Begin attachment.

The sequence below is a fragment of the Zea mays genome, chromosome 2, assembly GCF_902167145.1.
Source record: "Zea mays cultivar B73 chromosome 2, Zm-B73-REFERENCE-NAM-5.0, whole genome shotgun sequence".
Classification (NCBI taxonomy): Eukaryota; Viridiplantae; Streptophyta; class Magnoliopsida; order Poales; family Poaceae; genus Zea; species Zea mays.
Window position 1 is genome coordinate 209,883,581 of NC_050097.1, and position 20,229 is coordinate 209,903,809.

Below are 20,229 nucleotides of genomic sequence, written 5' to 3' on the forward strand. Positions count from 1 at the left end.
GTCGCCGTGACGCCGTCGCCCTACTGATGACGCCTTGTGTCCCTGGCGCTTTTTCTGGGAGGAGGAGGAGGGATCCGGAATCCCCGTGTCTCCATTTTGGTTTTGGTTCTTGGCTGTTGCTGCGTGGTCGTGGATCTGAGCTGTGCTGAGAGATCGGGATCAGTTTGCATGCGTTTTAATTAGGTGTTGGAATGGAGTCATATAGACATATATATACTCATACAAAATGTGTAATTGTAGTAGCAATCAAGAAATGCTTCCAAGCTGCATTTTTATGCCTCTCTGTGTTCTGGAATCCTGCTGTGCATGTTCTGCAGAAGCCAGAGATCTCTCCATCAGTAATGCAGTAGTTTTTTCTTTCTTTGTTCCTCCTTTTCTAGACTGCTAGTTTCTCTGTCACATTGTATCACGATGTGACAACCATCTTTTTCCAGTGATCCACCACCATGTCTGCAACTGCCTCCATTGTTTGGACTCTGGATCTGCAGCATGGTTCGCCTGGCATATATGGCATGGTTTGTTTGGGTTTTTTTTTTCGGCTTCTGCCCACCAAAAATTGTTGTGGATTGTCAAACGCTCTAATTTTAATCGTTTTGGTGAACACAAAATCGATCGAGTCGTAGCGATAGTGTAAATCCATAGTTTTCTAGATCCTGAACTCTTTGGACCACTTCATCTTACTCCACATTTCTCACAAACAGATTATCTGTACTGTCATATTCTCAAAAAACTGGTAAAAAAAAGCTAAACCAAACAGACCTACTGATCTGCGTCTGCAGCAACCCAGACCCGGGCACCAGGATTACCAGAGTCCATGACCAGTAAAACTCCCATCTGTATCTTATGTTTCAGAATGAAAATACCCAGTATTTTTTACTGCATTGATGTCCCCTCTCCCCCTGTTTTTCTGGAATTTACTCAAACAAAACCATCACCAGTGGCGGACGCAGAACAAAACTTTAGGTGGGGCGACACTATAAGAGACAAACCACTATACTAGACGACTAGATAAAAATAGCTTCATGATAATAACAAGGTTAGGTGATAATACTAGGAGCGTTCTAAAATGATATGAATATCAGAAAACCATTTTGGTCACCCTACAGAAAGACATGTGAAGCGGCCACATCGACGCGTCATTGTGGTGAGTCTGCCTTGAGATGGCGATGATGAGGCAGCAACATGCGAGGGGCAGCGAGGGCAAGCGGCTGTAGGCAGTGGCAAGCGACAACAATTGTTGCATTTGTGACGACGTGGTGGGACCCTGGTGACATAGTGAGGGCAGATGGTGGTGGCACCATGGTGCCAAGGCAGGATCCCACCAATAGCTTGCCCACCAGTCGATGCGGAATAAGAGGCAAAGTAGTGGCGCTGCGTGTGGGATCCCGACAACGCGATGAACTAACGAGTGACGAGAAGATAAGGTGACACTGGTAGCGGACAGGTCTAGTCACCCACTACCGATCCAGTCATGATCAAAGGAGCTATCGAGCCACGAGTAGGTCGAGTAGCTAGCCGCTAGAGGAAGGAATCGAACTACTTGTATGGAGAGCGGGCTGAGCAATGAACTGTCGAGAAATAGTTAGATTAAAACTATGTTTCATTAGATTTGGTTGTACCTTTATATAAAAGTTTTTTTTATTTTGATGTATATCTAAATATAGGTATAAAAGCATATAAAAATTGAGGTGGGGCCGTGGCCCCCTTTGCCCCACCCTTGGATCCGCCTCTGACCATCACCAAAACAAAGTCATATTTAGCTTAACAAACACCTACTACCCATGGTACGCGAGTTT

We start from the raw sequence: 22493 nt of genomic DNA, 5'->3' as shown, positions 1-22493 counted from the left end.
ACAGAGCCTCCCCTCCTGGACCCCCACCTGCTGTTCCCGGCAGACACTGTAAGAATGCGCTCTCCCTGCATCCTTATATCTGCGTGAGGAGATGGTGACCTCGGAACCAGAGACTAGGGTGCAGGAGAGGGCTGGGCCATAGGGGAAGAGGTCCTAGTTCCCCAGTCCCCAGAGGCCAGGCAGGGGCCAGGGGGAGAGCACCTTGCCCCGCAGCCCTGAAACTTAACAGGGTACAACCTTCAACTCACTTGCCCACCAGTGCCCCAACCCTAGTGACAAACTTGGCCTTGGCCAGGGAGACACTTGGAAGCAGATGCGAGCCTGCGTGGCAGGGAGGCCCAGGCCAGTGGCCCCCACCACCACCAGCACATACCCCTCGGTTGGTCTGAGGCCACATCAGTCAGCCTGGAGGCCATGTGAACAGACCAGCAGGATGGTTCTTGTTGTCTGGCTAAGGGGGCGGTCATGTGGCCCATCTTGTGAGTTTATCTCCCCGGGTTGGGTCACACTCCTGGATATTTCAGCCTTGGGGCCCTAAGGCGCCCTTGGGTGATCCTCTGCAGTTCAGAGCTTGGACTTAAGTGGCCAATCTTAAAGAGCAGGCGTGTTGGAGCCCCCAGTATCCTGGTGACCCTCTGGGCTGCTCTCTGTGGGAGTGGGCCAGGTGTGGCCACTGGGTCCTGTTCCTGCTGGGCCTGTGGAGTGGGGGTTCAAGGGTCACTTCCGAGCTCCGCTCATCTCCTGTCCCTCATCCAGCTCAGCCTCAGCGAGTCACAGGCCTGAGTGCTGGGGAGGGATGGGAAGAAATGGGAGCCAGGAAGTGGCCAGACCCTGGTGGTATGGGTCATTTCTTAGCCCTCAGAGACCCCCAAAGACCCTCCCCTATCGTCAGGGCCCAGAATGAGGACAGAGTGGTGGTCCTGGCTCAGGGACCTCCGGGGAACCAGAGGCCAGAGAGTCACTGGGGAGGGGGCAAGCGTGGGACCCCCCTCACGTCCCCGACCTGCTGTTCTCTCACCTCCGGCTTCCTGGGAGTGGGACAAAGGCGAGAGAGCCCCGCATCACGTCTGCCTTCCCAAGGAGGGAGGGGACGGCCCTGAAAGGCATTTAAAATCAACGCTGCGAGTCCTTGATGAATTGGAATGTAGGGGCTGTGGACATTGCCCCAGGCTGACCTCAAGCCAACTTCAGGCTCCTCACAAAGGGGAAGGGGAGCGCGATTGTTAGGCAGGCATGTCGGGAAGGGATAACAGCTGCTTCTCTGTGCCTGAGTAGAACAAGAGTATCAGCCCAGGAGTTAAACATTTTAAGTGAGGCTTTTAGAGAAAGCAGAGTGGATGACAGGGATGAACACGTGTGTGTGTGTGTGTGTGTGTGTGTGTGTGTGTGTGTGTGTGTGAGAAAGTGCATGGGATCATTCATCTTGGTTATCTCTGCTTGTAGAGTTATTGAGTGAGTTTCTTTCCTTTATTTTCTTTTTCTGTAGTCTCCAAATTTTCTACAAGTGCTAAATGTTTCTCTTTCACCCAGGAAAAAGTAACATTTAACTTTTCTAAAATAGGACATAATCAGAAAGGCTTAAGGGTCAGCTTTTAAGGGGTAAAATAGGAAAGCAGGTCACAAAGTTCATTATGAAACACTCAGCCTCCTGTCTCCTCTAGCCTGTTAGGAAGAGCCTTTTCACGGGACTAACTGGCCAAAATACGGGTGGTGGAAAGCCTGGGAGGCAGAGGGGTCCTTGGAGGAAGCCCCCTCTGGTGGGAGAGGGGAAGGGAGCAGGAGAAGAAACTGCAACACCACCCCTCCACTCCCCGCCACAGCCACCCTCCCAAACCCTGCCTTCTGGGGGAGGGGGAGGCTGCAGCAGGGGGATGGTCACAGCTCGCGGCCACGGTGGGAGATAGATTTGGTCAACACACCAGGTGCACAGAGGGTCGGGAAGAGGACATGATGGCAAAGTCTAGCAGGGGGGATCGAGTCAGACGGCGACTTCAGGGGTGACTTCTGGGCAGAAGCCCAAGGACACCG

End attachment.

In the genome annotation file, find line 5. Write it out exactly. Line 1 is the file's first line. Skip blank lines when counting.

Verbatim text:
Below are 20,229 nucleotides of genomic sequence, written 5' to 3' on the forward strand. Positions count from 1 at the left end.